|Project Rationale and Linkage to Country/Regional Strategy
Pakistan is exploring options to reduce load shedding and power cost but has few medium-term options for affordable, dependable power supply. Natural gas was the main fuel used for Pakistan's base-load power plants, but the country's dwindling reserves of gas have resulted in increasing use of high-cost imported fuel oil for power generation. This has increased power generation costs and exacerbated the existing financial shortfall, both within the sector and the national economy. Compared to existing, inefficient HFO-fired plants, the higher efficiency supercritical generation units and diversification away from imported fuel oil will enable Pakistan to increase its reliable supply of electricity and lower both costs and greenhouse gas (GHG) emissions.
Energy crisis. Pakistan's energy crisis depresses its economic performance and fuels social instability. Power shortages equaled about one-third of total demand (4,000 to 5,000 MW) during most of FY2012 (ending July 2012). Increasing, unpredictable load shedding is estimated to constrain annual gross domestic product (GDP) growth by at least 2%. Small- and medium-sized enterprises that employ the largest number of people, but cannot afford back-up electricity generators and fuel, experience the largest impact. GDP growth has averaged 3% since 2007, while GDP growth of 7% is required to generate enough employment to absorb new labor market entrants. Low economic growth creates an environment for recruitment by societys radical elements. The government introduced, as a priority, the new National Energy (Power) Policy (Power Policy) to tackle these issues. As a first step, PRs480 billion was paid to fuel companies and independent power producers to clear payment arrears. The government is also pursuing tariff rationalization and energy efficiency measures such as conservation, transmission and distribution loss reduction, and rehabilitation of existing power plants.
High-power generation cost. Pakistan has 23,538 MW of installed power generation capacity and 14,000 MW of available capacity on average. Many HFO-fired power plants are not fully utilized because of a shortage of funds for fuel. The increase in HFO-fired power generation is the major reason the cost-recovery tariff (average tariff) has continuously increased. The government has increased the base tariff by 106% from February 2008 to June 2013, while the subsidy has increased to PRs5.79 per kilowatt-hour (kWh). For fiscal and economic sustainability, the government must lower electricity generation costs and increase supply to reduce shortages.
Lowering the generation cost. The government aims to increase coal-based power generation while decreasing expensive HFO generation. This will require converting existing HFO generation units, replacing old inefficient units, and constructing new plants. The imported HFO costs several times more than domestic or imported coal, and has higher sulfur content. Electricity generated from coal, through medium-term fuel supply contracts, will also help stabilize the power price. The Power Policy includes plans to diversify the energy mix, and the National Electric Power Regulatory Authority (NEPRA) recently announced a new upfront tariff calculation methodology to encourage investment in coal-fired power projects.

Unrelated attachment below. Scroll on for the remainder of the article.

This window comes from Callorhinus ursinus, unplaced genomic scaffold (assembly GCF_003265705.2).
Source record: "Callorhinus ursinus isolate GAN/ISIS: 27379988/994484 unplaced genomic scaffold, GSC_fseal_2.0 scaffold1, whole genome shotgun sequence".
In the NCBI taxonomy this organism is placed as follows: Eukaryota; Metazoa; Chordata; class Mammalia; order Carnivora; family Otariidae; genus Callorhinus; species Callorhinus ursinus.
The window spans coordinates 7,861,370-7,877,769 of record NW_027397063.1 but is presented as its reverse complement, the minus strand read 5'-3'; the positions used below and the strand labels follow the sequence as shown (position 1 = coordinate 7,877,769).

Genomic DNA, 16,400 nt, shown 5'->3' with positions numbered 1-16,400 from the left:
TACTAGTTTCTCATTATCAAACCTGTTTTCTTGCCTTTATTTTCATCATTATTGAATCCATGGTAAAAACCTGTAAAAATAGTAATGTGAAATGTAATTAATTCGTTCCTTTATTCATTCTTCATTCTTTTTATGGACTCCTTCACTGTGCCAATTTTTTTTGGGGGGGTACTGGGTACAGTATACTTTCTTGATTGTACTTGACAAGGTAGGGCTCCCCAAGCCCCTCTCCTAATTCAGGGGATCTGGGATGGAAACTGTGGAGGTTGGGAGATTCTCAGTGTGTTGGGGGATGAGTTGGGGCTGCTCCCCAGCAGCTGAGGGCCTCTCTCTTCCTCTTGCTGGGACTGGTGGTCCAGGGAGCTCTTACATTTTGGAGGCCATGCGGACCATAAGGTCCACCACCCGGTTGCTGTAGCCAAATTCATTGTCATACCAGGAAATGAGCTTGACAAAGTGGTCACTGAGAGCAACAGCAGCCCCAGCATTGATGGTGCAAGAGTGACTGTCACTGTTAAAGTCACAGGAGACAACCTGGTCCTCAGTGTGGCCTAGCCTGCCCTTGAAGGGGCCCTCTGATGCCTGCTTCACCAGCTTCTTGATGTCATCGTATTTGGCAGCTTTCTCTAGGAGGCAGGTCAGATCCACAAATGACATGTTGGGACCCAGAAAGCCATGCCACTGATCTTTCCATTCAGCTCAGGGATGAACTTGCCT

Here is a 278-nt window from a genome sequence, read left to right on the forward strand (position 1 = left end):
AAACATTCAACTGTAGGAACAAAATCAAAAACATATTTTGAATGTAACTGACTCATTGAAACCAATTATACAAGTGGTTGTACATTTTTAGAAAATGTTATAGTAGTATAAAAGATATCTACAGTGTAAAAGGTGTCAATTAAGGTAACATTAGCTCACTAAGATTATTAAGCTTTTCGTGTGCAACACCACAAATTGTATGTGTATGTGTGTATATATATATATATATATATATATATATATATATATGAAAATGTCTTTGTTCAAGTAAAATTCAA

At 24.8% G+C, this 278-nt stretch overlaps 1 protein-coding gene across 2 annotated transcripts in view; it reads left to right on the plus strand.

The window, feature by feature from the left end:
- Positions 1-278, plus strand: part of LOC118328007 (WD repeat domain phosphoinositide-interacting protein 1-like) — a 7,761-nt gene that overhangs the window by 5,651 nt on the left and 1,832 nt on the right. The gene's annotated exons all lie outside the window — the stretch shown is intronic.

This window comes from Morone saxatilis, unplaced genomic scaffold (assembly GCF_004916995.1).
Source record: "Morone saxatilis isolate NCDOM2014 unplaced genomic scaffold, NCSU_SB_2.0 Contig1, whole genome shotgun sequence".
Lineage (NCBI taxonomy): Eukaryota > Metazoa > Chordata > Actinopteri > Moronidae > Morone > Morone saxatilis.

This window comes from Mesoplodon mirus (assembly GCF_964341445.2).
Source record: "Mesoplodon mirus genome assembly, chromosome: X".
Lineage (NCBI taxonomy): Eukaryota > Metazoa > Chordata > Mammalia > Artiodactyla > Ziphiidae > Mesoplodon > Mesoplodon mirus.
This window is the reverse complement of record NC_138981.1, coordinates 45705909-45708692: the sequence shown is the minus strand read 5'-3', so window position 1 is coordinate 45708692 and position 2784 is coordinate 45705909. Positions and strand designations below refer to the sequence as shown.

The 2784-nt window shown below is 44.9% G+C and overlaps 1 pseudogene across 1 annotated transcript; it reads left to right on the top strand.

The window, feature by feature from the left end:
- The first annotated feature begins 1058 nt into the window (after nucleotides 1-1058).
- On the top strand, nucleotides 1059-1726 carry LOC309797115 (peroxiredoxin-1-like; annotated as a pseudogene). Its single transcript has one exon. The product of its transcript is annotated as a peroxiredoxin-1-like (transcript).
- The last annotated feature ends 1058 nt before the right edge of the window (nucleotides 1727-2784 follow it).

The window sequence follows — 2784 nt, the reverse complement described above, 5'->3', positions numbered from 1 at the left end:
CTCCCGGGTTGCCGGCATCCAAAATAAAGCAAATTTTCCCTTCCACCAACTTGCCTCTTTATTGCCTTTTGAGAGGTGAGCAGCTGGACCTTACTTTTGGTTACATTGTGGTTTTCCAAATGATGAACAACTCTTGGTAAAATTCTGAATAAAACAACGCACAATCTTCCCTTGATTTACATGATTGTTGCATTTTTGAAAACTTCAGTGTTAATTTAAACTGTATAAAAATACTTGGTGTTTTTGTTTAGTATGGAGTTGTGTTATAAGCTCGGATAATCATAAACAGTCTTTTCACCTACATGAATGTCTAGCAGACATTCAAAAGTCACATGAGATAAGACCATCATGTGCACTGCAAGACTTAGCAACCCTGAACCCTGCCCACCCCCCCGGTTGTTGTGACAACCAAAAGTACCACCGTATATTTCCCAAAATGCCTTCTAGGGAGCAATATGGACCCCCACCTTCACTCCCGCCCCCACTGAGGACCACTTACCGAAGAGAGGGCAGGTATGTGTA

Renewable and gas-based generation. To improve energy security and affordability, the government will also pursue large hydropower, gas, and other projects using domestic resources. Pakistan has a low carbon footprint because of the large amount of hydropower and natural gas-based power generation. However, hydropower's contribution to total generation has declined, and accounted for just 26% of power generated in 2012. Only 6,716 MW of a potential of over 40,000 MW of hydropower has been tapped, making hydropower from large dams the ideal solution. However, the long implementation and complex safeguard issues mean this is a long-term option. Domestic gas-fired generation will decline from the current 26% because of depletion of existing fields, and competing demand from industry, transport, and retail customers unless domestic gas supplies are increased. Wind and solar corridors are being explored, but their outputs are variable and would not meet the base-load requirements.
Power generation mix. Oil-fired power generation is expensive, and is used for less than 5% of world generation. To be competitive economically, Pakistan cannot afford a continued reliance on expensive imported oil for 34% of power generation. Pakistan has one of the lowest carbon emissions, just 19% of the world's average. Potential coal reserves in Pakistan may generate 100,000 MW of power for 350 years. Globally, coal-based power plants generate 40% of power, but account for just 0.07% of generation in Pakistan. Poverty reduction and provision of basic necessities to the poor are immediate challenges for Pakistan.
ADB interventions. ADB is engaged in the Pakistan energy sector through its multitranche financing facilities, which fund energy efficiency, transmission, distribution, and renewable energy projects. As the sectors largest donor, ADB conducts policy dialogue on reforms, planning and implementation, and provides periodic sector assessments to country reviews of the International Monetary Fund. Ongoing reforms follow the recommendations in the report of the Friends of Democratic Pakistan Energy Task Force, which ADB co-chaired with the government. The report addresses diversification of existing fuel sources. The project is included in the country operation business plan for Pakistan.